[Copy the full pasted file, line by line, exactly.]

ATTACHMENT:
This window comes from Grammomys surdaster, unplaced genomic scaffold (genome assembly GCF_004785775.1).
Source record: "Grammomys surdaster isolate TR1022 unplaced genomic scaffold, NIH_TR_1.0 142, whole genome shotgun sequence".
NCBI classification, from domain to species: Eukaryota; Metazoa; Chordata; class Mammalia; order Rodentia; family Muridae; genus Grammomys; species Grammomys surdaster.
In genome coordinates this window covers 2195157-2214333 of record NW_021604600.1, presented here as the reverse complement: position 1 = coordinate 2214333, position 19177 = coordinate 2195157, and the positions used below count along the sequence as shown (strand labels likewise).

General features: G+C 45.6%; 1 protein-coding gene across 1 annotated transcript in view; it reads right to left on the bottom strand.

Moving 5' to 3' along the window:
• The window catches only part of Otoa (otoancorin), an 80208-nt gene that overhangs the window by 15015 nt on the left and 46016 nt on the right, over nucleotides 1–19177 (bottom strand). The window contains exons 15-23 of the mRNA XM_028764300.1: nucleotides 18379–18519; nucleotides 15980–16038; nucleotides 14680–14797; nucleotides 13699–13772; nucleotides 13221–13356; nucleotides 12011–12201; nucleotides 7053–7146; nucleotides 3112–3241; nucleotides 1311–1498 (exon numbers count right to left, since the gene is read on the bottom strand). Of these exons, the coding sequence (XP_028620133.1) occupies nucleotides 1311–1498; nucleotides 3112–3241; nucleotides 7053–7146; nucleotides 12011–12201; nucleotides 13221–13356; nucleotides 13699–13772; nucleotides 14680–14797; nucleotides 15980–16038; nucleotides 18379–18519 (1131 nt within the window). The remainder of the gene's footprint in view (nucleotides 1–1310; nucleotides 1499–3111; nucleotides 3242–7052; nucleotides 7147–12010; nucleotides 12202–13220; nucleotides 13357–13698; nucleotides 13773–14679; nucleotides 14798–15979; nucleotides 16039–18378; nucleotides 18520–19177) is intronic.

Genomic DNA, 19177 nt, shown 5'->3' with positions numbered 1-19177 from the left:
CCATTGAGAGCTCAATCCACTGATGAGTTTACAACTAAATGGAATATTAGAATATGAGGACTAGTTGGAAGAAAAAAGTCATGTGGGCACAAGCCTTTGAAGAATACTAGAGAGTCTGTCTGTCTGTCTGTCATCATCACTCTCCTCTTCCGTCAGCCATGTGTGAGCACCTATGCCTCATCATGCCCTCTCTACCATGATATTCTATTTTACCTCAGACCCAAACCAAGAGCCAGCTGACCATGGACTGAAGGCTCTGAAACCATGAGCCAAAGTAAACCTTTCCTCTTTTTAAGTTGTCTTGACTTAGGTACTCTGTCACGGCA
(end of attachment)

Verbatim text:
This window comes from Grammomys surdaster, unplaced genomic scaffold (genome assembly GCF_004785775.1).
Source record: "Grammomys surdaster isolate TR1022 unplaced genomic scaffold, NIH_TR_1.0 142, whole genome shotgun sequence".
NCBI classification, from domain to species: Eukaryota; Metazoa; Chordata; class Mammalia; order Rodentia; family Muridae; genus Grammomys; species Grammomys surdaster.
In genome coordinates this window covers 2195157-2214333 of record NW_021604600.1, presented here as the reverse complement: position 1 = coordinate 2214333, position 19177 = coordinate 2195157, and the positions used below count along the sequence as shown (strand labels likewise).

General features: G+C 45.6%; 1 protein-coding gene across 1 annotated transcript in view; it reads right to left on the bottom strand.

Moving 5' to 3' along the window:
• The window catches only part of Otoa (otoancorin), an 80208-nt gene that overhangs the window by 15015 nt on the left and 46016 nt on the right, over nucleotides 1–19177 (bottom strand). The window contains exons 15-23 of the mRNA XM_028764300.1: nucleotides 18379–18519; nucleotides 15980–16038; nucleotides 14680–14797; nucleotides 13699–13772; nucleotides 13221–13356; nucleotides 12011–12201; nucleotides 7053–7146; nucleotides 3112–3241; nucleotides 1311–1498 (exon numbers count right to left, since the gene is read on the bottom strand). Of these exons, the coding sequence (XP_028620133.1) occupies nucleotides 1311–1498; nucleotides 3112–3241; nucleotides 7053–7146; nucleotides 12011–12201; nucleotides 13221–13356; nucleotides 13699–13772; nucleotides 14680–14797; nucleotides 15980–16038; nucleotides 18379–18519 (1131 nt within the window). The remainder of the gene's footprint in view (nucleotides 1–1310; nucleotides 1499–3111; nucleotides 3242–7052; nucleotides 7147–12010; nucleotides 12202–13220; nucleotides 13357–13698; nucleotides 13773–14679; nucleotides 14798–15979; nucleotides 16039–18378; nucleotides 18520–19177) is intronic.

Genomic DNA, 19177 nt, shown 5'->3' with positions numbered 1-19177 from the left:
CCATTGAGAGCTCAATCCACTGATGAGTTTACAACTAAATGGAATATTAGAATATGAGGACTAGTTGGAAGAAAAAAGTCATGTGGGCACAAGCCTTTGAAGAATACTAGAGAGTCTGTCTGTCTGTCTGTCATCATCACTCTCCTCTTCCGTCAGCCATGTGTGAGCACCTATGCCTCATCATGCCCTCTCTACCATGATATTCTATTTTACCTCAGACCCAAACCAAGAGCCAGCTGACCATGGACTGAAGGCTCTGAAACCATGAGCCAAAGTAAACCTTTCCTCTTTTTAAGTTGTCTTGACTTAGGTACTCTGTCACGGCA